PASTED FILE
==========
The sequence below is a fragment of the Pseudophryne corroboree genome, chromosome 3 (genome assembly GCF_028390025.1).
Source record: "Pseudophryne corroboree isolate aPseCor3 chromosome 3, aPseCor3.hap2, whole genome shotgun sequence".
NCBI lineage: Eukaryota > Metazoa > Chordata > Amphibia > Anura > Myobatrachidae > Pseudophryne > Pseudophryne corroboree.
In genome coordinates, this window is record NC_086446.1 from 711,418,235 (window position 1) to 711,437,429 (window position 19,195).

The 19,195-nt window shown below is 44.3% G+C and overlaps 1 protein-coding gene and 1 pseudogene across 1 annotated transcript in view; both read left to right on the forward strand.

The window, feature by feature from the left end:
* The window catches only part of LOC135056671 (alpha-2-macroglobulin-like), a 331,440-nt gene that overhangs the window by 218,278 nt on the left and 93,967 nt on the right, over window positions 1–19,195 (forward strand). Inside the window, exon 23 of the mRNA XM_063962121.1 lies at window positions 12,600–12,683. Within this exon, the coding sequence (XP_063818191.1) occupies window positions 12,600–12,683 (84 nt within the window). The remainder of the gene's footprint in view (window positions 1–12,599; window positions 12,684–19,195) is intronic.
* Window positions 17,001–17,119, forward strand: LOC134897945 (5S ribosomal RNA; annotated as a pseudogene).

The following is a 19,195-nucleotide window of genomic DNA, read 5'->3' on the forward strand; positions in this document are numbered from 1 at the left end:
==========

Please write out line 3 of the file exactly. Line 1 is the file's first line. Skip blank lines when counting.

NCBI lineage: Eukaryota > Metazoa > Chordata > Amphibia > Anura > Myobatrachidae > Pseudophryne > Pseudophryne corroboree.